THE group behind a high profile campaign aimed at making Scotland's schools more inclusive says commitments by the First Minister on LGBTI equality do not go far enough.

Nicola Sturgeon pledged to reform gender recognition law to "bring it into line with international best practice," if the SNP returns to power after the May 5 election.

But Time for Inclusive Education campaigners are concerned that there was no commitment to the funding of teacher training to create LGBTI (lesbian, gay, bisexual, transgender and intersex) inclusive education in Scottish schools.

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The First Minister's pledge signalled that the law will be changed to recognise people who are neither male nor female, known as "non-binary gender".

It will mean Scotland is set to become one of the first countries in Europe to give legal recognition to people who are neither male nor female.

Scotland was last year rated the best country in Europe in terms of legal equality for lesbian, gay, bisexual, transgender and intersex people in the Rainbow Europe Index, compiled by ILGA-Europe, an international human rights association.

But TIE which has launched a campaign aimed at making schools more inclusive, says that while welcoming Ms Sturgeon's moves, they do not go far enough in tackling homophobia in schools.

Ms Sturgeon has accepted more work still needed to be done, and the SNP would look to create "refreshed, age-appropriate strategies and resources" for children to promote tolerance and respect, and prevent prejudice about healthy relationships if it wins the election on May 5.

TIE’s campaigners says that LGBTI-specific teacher training is required, stressing that “the next strategy to tackle homophobia has to be the right one”.

The SNP leader's strategy announcement came just a fortnight after the SNP unanimously passed a motion supporting the TIE campaign, committing to the creation of an education system that is fully inclusive of LGBTI identities and relationships within the next parliament, in order to promote a “safe, equal and accepting environment for all of Scotland’s young people.”

The move came as "gender fluid" teenager, Gaela Hanlon, was given a standing ovation at the SNP's spring conference in Glasgow after making an emotional appeal for more to be done to tackle bullying linked to sexuality.

She told activists: "I can't bear to see any more of our kids at the point of taking their own lives."

Research suggests that one in four LGBTI youths have attempted suicide as a result of homophobic bullying.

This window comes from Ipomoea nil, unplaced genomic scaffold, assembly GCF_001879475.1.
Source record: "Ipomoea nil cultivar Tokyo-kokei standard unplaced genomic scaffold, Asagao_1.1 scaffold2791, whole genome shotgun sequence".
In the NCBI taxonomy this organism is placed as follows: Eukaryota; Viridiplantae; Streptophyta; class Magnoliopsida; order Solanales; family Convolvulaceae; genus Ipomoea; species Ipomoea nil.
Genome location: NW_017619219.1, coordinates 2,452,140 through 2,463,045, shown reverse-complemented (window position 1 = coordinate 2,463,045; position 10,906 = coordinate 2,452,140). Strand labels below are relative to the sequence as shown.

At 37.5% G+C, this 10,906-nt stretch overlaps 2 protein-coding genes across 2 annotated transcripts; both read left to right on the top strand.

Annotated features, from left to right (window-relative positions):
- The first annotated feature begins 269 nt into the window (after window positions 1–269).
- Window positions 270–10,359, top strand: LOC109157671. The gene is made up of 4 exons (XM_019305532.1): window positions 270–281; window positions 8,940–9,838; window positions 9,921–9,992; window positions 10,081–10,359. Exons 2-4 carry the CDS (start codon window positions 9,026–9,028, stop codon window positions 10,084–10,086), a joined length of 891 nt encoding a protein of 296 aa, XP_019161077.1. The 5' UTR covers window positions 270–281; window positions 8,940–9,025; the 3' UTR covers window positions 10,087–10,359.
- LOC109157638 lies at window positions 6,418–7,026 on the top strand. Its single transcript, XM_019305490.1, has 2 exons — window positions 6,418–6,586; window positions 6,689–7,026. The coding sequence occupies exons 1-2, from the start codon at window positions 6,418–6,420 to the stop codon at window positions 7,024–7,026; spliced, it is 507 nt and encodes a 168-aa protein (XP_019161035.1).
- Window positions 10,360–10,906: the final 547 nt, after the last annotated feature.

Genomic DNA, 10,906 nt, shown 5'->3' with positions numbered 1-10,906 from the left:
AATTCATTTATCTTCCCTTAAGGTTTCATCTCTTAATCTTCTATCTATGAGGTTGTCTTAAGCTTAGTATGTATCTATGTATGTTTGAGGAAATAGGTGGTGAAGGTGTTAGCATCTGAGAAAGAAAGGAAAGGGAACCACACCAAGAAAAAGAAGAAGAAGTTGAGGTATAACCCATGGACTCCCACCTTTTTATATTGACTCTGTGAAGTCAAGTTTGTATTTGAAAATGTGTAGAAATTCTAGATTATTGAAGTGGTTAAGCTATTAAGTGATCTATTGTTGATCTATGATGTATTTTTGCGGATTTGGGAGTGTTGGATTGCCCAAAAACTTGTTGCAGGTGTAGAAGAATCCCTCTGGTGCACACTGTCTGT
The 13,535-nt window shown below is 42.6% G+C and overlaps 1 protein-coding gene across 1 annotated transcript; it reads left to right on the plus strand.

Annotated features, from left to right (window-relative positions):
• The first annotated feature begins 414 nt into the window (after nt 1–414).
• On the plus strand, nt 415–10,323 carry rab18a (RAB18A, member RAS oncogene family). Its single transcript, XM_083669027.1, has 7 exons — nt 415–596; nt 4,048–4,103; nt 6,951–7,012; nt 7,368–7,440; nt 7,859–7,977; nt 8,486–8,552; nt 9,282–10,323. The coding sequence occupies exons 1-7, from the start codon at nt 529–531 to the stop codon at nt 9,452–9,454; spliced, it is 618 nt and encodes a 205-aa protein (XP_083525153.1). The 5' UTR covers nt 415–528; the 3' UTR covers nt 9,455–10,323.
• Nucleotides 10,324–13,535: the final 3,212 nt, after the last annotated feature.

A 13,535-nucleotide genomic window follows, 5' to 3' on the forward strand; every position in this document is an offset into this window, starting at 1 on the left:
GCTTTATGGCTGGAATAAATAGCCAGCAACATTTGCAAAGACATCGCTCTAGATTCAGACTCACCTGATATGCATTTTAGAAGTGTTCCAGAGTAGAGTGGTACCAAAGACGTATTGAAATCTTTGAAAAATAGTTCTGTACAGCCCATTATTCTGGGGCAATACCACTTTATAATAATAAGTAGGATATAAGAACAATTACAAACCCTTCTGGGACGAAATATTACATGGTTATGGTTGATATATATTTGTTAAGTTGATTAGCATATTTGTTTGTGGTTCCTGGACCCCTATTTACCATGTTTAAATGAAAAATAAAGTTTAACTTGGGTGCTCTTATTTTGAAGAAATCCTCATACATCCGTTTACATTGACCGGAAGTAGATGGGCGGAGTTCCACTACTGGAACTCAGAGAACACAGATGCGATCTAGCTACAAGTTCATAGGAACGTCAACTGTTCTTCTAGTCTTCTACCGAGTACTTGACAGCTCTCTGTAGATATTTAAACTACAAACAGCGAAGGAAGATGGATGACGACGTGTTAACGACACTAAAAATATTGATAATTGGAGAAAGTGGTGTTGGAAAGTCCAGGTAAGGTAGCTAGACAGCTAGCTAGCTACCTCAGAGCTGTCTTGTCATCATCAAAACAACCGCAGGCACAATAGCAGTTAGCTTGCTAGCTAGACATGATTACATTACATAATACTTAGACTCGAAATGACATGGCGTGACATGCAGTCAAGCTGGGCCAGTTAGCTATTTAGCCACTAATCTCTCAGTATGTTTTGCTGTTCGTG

A TIE spokesman said: "Her (Ms Sturgeon's) party’s current proposals do not go far enough and it is vital that the next strategy to tackle LGBTI-phobia in Scottish schools is the right one - the next Scottish Government must tackle this properly."

Under the SNP leader's plans, guidance and promoted teachers would undertake training on equality so they could tackle prejudice-based bullying in schools.

But TIE say that the training needs to be LGBTI-specific as general equality training is proven not to be effective enough.

According to Stonewall Scotland only 16% of teachers in Scotland's schools have received training to tackle homophobic, biphobic and transphobic bullying.

The lesbian, gay, bisexual and transgender support charity said three-quarters of primary school teachers said they were not allowed, or were not sure if they were allowed to teach about LGBTI issues in their classrooms.

The TIE spokesman added:"We have a situation in schools whereby most teachers remain untrained on LGBTI - how to teach LGBTI issues, tackle LGBTI-phobia.

"Specific LGBTI training would give teachers the skillset, knowledge and confidence to directly challenge and tackle LGBTI-phobic behaviours and attitudes in their schools.

"With specific training - it allows for more time to be dedicated to LGBTI within the duration of the training course and/or programme, which is key.

"We are happy to work with the SNP, and all other parties within the next parliament to ensure that our education system is inclusive of LGBT+ identities.”

Support for TIE’s movement for LGBTI inclusive education has continued to grow, with actress Emma Thompson being the latest celebrity to endorse the campaign and call for an end to homophobia in Scottish schools.